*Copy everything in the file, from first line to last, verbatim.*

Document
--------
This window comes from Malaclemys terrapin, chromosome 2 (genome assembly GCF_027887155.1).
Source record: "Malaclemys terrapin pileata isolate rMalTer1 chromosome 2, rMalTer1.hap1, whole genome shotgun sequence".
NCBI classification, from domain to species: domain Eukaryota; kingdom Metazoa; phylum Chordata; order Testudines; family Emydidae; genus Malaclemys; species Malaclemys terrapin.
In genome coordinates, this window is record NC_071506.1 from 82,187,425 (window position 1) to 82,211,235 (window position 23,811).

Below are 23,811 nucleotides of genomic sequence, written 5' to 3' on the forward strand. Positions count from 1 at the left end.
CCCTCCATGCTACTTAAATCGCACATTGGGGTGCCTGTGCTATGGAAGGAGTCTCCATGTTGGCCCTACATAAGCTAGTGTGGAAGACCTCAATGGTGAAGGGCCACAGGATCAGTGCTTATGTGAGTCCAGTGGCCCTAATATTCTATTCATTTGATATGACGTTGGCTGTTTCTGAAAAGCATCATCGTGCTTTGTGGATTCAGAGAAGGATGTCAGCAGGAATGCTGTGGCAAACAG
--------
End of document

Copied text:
This window comes from Malaclemys terrapin, chromosome 2 (genome assembly GCF_027887155.1).
Source record: "Malaclemys terrapin pileata isolate rMalTer1 chromosome 2, rMalTer1.hap1, whole genome shotgun sequence".
NCBI classification, from domain to species: domain Eukaryota; kingdom Metazoa; phylum Chordata; order Testudines; family Emydidae; genus Malaclemys; species Malaclemys terrapin.
In genome coordinates, this window is record NC_071506.1 from 82,187,425 (window position 1) to 82,211,235 (window position 23,811).

Below are 23,811 nucleotides of genomic sequence, written 5' to 3' on the forward strand. Positions count from 1 at the left end.
CCCTCCATGCTACTTAAATCGCACATTGGGGTGCCTGTGCTATGGAAGGAGTCTCCATGTTGGCCCTACATAAGCTAGTGTGGAAGACCTCAATGGTGAAGGGCCACAGGATCAGTGCTTATGTGAGTCCAGTGGCCCTAATATTCTATTCATTTGATATGACGTTGGCTGTTTCTGAAAAGCATCATCGTGCTTTGTGGATTCAGAGAAGGATGTCAGCAGGAATGCTGTGGCAAACAG